Editor’s Note: In an ongoing series, Dr. Harley A. Rotbart, a Parents advisor, will be guest blogging once a month with advice, tips, and personal stories on how parents can “savor the moment” and maximize the time they spend with kids. Read more posts by Harley Rotbart on Goodyblog and on Parents Perspective.
For baseball parents, those whose kids either play the game or are fans, October is huge—it’s the month for the Major League Baseball playoffs and World Series. The bright spotlight October shines on baseball’s finest teams and players also “loads the bases” for teaching moments.
I’ll never forget the cloudless Colorado Saturday afternoon 16 years ago that found our 10-year old son at shortstop when a line drive off the bat struck his team’s pitcher square on the face. As the boy crumpled to the ground, writhing in pain and bleeding from his nose and mouth, our son and his teammates all rushed to the mound and surrounded their stricken pitcher. We in the bleachers collectively gasped in horror, and then I and another doctor-parent ran onto the field to stem the bleeding and send someone to call an ambulance (yes, this was during the Jurassic Period before many of us carried cell phones).
As the other young players sifted through the pebbles for our pitcher’s presumed missing teeth, our son backed away from the crowd, shaking. He slowly sat down on the infield dirt, desperately trying not to throw up from the sight of his good friend—and his friend’s blood and teeth—now lying motionless on the ground.
The ambulance was there in minutes and our pitcher was whisked away (he went on to make a full recovery, although he needed a tooth implant). But it’s what happened after the ambulance left that changed our son’s life. As he was hyperventilating, his back to home plate and his head between his legs, the coach patted him on the head and matter-of-factly told him to quickly warm up because he would be the new pitcher. Despite his love of pitching, when the coach broke the news, our son looked like he had been the one hit with the baseball. Somehow, he rallied, got his legs back, and took the hill.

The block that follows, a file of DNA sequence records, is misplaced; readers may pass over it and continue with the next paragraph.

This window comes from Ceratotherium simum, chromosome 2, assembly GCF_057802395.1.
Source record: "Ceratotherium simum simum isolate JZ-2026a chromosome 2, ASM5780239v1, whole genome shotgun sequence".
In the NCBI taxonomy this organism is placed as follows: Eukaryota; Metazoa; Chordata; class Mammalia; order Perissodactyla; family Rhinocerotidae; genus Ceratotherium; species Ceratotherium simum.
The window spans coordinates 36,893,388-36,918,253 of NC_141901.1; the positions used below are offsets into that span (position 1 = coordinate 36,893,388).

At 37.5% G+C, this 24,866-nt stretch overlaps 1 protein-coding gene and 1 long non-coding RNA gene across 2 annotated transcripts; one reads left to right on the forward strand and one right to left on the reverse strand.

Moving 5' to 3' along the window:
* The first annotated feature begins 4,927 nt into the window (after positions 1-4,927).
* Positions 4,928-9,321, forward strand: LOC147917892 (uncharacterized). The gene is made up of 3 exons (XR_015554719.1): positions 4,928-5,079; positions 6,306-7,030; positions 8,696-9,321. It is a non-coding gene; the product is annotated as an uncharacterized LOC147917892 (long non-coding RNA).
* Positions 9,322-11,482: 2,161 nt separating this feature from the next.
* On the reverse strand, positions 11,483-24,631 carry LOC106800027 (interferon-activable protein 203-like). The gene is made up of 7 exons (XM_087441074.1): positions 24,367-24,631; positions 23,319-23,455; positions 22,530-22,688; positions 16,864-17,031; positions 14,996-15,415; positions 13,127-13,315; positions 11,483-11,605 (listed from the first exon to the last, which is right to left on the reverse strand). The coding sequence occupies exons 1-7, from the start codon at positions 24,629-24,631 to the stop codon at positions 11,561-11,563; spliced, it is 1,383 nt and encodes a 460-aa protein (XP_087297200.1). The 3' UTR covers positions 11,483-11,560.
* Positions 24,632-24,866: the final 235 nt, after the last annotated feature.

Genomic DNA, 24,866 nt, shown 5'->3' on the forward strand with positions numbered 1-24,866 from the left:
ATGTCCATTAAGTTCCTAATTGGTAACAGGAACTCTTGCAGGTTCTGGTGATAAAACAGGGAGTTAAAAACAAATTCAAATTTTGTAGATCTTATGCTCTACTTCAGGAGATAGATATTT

My son is all grown up now, a lawyer, and married. But in the years since replacing his injured friend on the mound, there hasn’t been a hurdle or challenge he’s faced when he didn’t call upon that little league moment to find strength and courage.
Embedded in kids’ passions are priceless parenting moments. We were lucky because our kids loved anything that bounced, and sports have always brought forth metaphors for life. But lessons abide in everything kids undertake with commitment, from art, writing, music and theater, to math, science, technology, and history. Commitment itself is an important message for kids. Parents needn’t wait for dramatic episodes like ours to teach life lessons.
Sticking with my October World Series theme, baseball offers mundane but meaningful teaching moments every inning. A runner leading off from base learns to balance risk and reward. A called third strike teaches the consequences of inaction and missed opportunity. Batting averages prove success in life doesn’t require perfection—after all, the great hitters in baseball, those who hit “300,” still get out 70% of the time. Standing in the “on deck circle” reminds kids to learn from others’ experiences, while the fielder in the “ready position” reaps the rewards of forming good habits. “Calling for” a pop fly ball requires taking responsibility for a task, and then following through. The sacrifice bunt…well that’s obvious, as is “backing up” teammates on throws and ground balls. These will all be on display on the national stage this month.
And then, when you’ve passed enough wisdom on to your kids for one evening, pop some popcorn, cuddle on the sofa with your little ballplayers, and enjoy the best baseball of the season.
How to Pitch Like a Big Leaguer
Dr. Harley A. Rotbartis Professor andVice Chairman Emeritus of Pediatrics at the University of Colorado School of Medicine and Children’s Hospital Colorado. He is the author of four books for parents and families, includingNo Regrets Parenting and 940 Saturdays. He is also a Parents advisor and a contributor to The New York TimesMotherlodeblog. Visit his blog at noregretsparenting.com and follow him on Facebook and Twitter (@NoRegretsParent).